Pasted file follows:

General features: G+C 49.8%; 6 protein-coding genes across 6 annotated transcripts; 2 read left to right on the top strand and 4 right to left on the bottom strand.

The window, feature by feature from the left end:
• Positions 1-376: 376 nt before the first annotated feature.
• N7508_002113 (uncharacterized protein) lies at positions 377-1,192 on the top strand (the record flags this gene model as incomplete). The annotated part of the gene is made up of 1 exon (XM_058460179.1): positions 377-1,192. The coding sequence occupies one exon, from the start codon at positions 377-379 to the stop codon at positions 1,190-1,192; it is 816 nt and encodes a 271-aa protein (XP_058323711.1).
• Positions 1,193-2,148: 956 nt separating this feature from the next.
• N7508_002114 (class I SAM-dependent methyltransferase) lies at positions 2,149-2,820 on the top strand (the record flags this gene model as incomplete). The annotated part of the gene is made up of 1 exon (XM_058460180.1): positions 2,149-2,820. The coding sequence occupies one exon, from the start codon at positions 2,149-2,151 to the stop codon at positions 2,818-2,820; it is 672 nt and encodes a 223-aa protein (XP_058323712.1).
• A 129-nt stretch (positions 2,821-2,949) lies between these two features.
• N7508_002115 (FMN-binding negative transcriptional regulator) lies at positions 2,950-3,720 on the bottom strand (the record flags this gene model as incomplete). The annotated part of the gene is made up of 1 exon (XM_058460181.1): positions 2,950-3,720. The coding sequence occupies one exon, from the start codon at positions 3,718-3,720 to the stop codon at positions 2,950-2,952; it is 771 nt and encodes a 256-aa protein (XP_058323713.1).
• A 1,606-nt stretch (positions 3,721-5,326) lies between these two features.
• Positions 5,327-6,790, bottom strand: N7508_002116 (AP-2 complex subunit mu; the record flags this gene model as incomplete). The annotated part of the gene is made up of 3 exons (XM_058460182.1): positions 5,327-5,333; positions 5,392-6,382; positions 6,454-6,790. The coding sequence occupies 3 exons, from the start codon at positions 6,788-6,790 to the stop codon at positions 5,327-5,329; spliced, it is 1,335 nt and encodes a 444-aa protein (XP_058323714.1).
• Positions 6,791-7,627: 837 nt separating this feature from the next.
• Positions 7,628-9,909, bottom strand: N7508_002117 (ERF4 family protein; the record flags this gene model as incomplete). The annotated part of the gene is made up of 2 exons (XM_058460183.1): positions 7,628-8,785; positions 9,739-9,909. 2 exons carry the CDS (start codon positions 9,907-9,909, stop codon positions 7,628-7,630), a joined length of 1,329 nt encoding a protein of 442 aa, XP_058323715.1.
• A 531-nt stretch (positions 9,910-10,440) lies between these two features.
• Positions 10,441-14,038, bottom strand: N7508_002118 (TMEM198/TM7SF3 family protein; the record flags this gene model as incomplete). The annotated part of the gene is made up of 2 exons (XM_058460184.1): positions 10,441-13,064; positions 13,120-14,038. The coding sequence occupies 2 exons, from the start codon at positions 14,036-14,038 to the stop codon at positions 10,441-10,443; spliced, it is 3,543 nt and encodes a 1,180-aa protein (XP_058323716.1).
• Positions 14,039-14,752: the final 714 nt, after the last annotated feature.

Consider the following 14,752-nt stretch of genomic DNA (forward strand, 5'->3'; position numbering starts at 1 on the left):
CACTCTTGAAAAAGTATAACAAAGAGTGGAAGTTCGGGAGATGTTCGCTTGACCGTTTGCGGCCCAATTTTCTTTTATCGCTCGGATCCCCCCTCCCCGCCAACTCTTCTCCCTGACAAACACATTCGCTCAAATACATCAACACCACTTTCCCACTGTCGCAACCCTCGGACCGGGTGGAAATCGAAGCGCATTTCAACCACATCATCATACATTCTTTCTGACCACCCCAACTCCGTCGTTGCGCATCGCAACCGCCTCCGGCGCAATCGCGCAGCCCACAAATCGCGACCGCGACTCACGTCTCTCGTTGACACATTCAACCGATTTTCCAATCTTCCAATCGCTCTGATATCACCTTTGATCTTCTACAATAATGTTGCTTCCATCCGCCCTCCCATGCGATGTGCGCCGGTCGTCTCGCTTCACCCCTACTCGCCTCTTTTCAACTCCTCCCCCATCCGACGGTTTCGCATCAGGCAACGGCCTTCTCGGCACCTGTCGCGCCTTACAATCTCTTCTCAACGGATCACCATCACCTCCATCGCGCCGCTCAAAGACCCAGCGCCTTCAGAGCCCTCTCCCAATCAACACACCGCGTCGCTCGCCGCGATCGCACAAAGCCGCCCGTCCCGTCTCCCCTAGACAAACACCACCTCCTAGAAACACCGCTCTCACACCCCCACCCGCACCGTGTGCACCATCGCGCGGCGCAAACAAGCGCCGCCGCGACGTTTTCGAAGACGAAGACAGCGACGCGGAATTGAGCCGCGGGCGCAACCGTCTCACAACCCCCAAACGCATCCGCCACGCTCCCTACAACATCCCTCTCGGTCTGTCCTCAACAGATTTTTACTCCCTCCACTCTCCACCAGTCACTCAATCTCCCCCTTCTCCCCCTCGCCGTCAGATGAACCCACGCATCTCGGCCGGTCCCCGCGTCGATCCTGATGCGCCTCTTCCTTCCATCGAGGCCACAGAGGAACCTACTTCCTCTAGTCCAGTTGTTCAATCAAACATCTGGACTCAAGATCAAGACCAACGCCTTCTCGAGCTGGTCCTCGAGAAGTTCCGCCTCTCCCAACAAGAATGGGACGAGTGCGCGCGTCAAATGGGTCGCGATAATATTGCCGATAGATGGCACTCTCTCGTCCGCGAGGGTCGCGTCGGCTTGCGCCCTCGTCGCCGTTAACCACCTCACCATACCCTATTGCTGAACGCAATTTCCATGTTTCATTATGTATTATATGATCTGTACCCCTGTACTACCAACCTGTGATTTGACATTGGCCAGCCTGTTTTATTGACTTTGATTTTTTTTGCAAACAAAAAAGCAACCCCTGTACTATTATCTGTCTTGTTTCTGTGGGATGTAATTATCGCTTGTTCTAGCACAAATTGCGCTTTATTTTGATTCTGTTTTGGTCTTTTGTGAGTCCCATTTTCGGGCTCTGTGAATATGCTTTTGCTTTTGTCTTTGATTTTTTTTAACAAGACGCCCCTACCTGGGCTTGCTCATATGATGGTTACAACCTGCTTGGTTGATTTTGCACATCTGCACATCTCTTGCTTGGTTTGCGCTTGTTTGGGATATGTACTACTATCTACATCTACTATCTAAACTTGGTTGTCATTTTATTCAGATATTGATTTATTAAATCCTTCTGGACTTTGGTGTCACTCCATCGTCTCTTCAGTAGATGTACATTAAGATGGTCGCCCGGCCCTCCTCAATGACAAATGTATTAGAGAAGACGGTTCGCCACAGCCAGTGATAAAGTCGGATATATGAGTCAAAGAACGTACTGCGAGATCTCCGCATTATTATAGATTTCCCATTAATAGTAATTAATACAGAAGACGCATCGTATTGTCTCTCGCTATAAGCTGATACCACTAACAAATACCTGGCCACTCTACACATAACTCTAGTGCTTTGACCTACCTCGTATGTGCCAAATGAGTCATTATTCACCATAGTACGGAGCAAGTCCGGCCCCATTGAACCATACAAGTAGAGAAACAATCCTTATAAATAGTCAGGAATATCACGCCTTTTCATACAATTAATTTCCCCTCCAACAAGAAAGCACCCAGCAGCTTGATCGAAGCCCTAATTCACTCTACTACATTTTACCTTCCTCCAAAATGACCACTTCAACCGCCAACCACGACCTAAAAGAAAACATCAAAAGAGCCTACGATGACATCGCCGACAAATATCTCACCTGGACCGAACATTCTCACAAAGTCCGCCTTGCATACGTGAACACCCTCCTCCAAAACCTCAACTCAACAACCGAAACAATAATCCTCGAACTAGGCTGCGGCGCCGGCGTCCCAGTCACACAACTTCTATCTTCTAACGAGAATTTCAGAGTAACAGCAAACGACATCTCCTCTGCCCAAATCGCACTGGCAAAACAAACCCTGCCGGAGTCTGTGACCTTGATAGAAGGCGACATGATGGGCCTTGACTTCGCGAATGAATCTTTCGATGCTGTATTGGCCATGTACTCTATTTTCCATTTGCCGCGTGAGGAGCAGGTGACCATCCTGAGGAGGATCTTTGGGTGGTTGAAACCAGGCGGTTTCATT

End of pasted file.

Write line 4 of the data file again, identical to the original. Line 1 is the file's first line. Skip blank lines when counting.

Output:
• N7508_002113 (uncharacterized protein) lies at positions 377-1,192 on the top strand (the record flags this gene model as incomplete). The annotated part of the gene is made up of 1 exon (XM_058460179.1): positions 377-1,192. The coding sequence occupies one exon, from the start codon at positions 377-379 to the stop codon at positions 1,190-1,192; it is 816 nt and encodes a 271-aa protein (XP_058323711.1).